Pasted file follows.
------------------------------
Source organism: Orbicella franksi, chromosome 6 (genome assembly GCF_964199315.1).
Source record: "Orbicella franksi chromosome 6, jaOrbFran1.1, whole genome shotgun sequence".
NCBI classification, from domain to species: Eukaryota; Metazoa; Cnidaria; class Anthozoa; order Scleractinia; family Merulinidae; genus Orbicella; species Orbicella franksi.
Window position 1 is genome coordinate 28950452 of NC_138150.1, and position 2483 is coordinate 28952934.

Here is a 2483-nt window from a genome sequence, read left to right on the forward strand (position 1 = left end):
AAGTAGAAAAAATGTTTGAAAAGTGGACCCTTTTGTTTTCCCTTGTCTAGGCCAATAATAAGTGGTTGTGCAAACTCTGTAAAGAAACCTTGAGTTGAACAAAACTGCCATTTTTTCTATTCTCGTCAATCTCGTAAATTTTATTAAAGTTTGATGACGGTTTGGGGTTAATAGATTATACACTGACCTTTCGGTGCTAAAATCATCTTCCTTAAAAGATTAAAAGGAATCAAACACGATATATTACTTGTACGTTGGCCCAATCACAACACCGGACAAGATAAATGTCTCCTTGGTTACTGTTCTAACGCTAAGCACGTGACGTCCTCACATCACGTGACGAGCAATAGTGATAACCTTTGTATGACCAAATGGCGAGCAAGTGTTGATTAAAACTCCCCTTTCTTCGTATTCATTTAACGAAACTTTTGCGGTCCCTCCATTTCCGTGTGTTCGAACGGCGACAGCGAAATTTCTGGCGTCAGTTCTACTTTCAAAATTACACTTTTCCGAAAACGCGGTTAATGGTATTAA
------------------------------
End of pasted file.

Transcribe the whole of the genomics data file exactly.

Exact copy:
Source organism: Orbicella franksi, chromosome 6 (genome assembly GCF_964199315.1).
Source record: "Orbicella franksi chromosome 6, jaOrbFran1.1, whole genome shotgun sequence".
NCBI classification, from domain to species: Eukaryota; Metazoa; Cnidaria; class Anthozoa; order Scleractinia; family Merulinidae; genus Orbicella; species Orbicella franksi.
Window position 1 is genome coordinate 28950452 of NC_138150.1, and position 2483 is coordinate 28952934.

Here is a 2483-nt window from a genome sequence, read left to right on the forward strand (position 1 = left end):
AAGTAGAAAAAATGTTTGAAAAGTGGACCCTTTTGTTTTCCCTTGTCTAGGCCAATAATAAGTGGTTGTGCAAACTCTGTAAAGAAACCTTGAGTTGAACAAAACTGCCATTTTTTCTATTCTCGTCAATCTCGTAAATTTTATTAAAGTTTGATGACGGTTTGGGGTTAATAGATTATACACTGACCTTTCGGTGCTAAAATCATCTTCCTTAAAAGATTAAAAGGAATCAAACACGATATATTACTTGTACGTTGGCCCAATCACAACACCGGACAAGATAAATGTCTCCTTGGTTACTGTTCTAACGCTAAGCACGTGACGTCCTCACATCACGTGACGAGCAATAGTGATAACCTTTGTATGACCAAATGGCGAGCAAGTGTTGATTAAAACTCCCCTTTCTTCGTATTCATTTAACGAAACTTTTGCGGTCCCTCCATTTCCGTGTGTTCGAACGGCGACAGCGAAATTTCTGGCGTCAGTTCTACTTTCAAAATTACACTTTTCCGAAAACGCGGTTAATGGTATTAA